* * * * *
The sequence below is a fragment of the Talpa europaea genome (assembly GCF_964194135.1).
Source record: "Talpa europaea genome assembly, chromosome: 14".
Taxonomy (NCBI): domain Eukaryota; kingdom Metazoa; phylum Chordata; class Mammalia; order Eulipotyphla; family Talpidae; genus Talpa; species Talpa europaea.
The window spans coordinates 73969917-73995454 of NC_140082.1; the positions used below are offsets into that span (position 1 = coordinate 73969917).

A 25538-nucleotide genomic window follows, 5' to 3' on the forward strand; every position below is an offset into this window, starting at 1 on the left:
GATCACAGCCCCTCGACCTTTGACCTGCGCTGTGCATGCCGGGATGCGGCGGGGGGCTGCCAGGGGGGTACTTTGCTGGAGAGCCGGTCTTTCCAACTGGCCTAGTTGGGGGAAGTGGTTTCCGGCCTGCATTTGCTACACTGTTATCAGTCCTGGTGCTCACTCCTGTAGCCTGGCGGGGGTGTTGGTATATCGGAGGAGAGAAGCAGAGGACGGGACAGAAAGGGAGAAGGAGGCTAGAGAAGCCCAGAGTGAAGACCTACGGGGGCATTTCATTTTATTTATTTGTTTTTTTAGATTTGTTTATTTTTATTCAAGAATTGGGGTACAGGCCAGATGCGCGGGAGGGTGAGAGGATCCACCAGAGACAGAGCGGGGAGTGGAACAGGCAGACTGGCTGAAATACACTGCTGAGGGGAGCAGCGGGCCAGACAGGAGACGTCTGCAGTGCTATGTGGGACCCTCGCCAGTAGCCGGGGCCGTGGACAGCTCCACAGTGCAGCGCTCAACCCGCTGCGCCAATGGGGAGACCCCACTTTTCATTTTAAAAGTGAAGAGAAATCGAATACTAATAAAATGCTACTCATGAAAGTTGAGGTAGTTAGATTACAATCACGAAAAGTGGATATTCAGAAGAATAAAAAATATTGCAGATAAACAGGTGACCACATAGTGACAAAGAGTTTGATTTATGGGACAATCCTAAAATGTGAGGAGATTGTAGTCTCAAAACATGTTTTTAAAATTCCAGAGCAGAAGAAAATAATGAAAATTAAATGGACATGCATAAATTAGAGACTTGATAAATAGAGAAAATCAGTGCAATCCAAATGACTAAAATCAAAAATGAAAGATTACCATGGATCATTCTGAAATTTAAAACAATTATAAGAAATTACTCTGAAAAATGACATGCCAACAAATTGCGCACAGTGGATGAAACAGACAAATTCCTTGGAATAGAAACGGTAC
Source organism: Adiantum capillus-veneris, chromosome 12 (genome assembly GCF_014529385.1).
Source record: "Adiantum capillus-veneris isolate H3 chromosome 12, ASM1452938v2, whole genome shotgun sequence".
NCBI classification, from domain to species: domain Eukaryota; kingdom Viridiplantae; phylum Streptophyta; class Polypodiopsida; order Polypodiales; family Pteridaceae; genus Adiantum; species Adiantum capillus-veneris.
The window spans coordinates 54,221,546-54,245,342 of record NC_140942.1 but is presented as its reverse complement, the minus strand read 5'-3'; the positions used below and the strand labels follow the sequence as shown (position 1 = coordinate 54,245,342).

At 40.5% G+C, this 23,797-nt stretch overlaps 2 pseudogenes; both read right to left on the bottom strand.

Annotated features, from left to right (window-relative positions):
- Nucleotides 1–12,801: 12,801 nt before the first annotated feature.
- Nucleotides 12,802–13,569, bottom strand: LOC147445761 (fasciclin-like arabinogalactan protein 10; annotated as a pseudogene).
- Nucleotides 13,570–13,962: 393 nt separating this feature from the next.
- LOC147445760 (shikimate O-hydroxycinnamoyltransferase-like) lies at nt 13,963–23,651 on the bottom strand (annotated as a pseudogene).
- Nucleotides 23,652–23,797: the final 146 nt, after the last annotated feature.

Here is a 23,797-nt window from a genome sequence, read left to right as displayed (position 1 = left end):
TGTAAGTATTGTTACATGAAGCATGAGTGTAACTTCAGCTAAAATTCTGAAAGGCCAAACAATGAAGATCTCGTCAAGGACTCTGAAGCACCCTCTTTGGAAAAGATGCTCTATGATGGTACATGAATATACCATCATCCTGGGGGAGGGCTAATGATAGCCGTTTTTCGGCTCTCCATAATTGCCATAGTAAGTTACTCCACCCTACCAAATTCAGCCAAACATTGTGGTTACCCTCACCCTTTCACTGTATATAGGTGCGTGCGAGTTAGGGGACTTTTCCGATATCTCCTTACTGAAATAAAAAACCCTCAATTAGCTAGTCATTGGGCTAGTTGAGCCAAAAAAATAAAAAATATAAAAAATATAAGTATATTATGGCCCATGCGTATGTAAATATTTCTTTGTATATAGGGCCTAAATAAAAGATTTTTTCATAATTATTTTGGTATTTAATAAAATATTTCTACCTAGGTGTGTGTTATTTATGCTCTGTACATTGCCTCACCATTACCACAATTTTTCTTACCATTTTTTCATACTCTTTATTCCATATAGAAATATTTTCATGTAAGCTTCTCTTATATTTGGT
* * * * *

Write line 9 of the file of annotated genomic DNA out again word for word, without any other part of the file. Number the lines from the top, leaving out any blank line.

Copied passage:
NCBI classification, from domain to species: domain Eukaryota; kingdom Viridiplantae; phylum Streptophyta; class Polypodiopsida; order Polypodiales; family Pteridaceae; genus Adiantum; species Adiantum capillus-veneris.